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Footprints suggest humans arrived in the Americas earlier than previously thought


A discovery of footprints in White Sands National Park in New Mexico suggests that humans were in the Americas up to 10,000 years earlier than previously thought. Photo courtesy NPS/USGS/Bournemouth University.

In the White Sands National Park in New Mexico, archeologists and experts analyzed the discovery of human footprints near Lake Otero that was dated up to 23,000 years old. These footprints could change the timeline of when it is believed humans first inhabited North America.

According to a Science journal article, these tracks suggest humans were in the Americas up to 10,000 years before the Clovis people. These dates come from the stratigraphy of the footprints and radiocarbon dating of the seed layers within the footprints as well.

The article was co-authored by Vance Holliday, University of Arizona professor in the School of Anthropology and Department of Geosciences, as well as his field assistant and UA doctoral student in the Department of Geosciences, Brendan Fenerty, both of whom had done geoarchaeological research near the site in the past. Although, both did not get out to the site until after the excavations had already finished.

“It was that spring break when COVID-19 hit and … I saw the layers and I saw the footprints and I knew how old the site was based on the dating we had done two years before, but we didn’t know we had footprints, we were just doing the geologic work. It was this instant realization of ‘Holy cow!’, we have a 20,000 year old site,” Holliday described in the retelling of his first encounter with the site.

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There are criticisms of the data presented in the article, which have already been submitted to the Science journal even though the site proves to be important and not easily dismissed by people like Holliday.

“The conventional wisdom has been, for the most part and based on the data, that people didn’t get into the Americas until … that glacial ice started to melt. Then people started to come down from the interior of Alaska into central North America or along the coast from what was part of Alaska … or both,” Holliday stated.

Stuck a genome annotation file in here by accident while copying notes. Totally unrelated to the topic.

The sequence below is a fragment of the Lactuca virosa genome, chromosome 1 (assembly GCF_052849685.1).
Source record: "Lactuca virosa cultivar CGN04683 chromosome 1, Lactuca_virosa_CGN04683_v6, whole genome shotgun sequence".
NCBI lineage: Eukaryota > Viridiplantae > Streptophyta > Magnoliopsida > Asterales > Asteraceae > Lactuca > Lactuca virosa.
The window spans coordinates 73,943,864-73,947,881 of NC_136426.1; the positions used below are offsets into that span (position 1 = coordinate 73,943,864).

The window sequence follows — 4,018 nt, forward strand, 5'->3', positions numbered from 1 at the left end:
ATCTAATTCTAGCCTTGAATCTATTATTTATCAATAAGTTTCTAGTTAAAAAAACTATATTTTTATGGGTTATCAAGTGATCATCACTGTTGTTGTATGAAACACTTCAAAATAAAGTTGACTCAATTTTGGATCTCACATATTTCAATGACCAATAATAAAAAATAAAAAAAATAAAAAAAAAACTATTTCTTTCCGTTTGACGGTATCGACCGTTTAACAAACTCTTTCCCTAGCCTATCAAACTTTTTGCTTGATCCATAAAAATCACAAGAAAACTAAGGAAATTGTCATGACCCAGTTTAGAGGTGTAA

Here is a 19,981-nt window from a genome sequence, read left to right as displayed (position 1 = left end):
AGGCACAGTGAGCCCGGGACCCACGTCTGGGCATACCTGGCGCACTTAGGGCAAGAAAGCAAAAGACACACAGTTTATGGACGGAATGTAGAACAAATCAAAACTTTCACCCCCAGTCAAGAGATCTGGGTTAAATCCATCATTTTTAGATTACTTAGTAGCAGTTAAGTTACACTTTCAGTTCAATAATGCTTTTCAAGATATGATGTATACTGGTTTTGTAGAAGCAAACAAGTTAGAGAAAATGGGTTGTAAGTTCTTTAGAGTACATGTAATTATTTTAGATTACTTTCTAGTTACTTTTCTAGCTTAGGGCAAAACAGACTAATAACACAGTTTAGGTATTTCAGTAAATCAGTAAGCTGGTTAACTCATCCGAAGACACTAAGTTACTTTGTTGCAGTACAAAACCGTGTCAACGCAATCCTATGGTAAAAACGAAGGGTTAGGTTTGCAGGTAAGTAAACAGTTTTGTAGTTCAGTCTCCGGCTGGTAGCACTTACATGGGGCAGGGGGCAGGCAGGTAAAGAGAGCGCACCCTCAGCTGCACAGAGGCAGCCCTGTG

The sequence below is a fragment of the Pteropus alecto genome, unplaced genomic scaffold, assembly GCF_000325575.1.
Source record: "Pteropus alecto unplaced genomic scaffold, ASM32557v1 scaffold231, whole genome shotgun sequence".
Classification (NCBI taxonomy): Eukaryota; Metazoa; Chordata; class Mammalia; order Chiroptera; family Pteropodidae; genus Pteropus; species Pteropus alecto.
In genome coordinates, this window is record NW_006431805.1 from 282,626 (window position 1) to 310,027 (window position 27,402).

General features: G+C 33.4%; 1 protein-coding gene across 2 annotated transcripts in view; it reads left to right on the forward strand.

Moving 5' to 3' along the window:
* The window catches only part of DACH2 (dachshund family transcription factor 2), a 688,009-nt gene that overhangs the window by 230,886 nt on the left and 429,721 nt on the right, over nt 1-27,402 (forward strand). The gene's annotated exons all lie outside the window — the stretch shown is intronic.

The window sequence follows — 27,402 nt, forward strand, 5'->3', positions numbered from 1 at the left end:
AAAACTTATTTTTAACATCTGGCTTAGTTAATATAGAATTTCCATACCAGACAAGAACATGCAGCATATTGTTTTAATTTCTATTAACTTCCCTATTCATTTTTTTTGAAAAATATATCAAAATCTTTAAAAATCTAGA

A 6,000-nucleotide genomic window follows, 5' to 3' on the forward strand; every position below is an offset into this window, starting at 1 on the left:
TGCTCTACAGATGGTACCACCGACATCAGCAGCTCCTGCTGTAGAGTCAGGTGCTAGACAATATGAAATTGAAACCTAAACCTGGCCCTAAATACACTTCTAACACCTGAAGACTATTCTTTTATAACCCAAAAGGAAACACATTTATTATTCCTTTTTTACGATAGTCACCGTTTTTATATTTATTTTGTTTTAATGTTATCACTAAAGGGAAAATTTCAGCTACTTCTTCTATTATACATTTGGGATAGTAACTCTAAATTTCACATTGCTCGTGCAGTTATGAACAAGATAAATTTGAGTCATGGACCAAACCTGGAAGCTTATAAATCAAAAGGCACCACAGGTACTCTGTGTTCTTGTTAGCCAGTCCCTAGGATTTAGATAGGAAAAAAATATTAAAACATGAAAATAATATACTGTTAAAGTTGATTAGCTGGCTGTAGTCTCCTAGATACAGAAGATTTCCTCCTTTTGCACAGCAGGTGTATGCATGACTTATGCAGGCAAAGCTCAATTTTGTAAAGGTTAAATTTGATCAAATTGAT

As defined in the fourth edition of “The Human Past: World Prehistory and The Development of Human Societies” by Chris Scarre, the Last Glacial Maximum was a period thought to be roughly 21,000 years ago in which the sea level dropped due to a large number of ice sheets created. This ice sheet is theorized to have connected Asia to North America via the Bering Strait or along the pacific coast.

However, as also specified by Scarre, it is thought that no viable route opened for people to cross into North America until about 13,000 years ago when the Ice Corridor formed. This theory is backed up by the numerous artifacts, most predominantly arrowheads, found in the Americas during this time. The people believed to have left these artifacts are referred to commonly as the Clovis people.

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Holliday has his own theories on why there are so few archeological sites, like the footprints found by Lake Otero, that suggest humans made it to the Americas before the Clovis people.

“There is just not many of these really early sites. If you dug into the literature and drudged up all of the proposed older than Clovis sites, you’re dealing with maybe a couple of dozen from North and South America. Clovis is all over the place … To me, what we might be looking at is groups of people who arrived in the Americas at different times before Clovis and for whatever reasons the populations didn’t survive,” Holliday explained.

Holliday went on further to say that the footprints found by Lake Otero are not the only known to the White Sands National Park.

Another vital member of the discovery was Matthew R. Bennett, who has authored multiple papers related to dating tracks of all kinds and works at the Institute for Studies in Landscapes and Human Evolution at Bournemouth University. Bennet has found and researched other tracks present at the White Sands National Park, which have also received attention from the media and are considered by Holiday as another interesting testament to the people who were present there.

In a paper titled, “Walking in mud: Remarkable Pleistocene human trackways from White Sands National Park (New Mexico)” by Bennett, et all., footprints showed a mother possibly picking up and putting her child down as they were walking in a form of playing.

Holliday thinks the tracks found in the White Sands National Park are important “snapshots” of moments 20,000 years ago and is happy to see that the ones found by Lake Otero are making waves in the archeology world.

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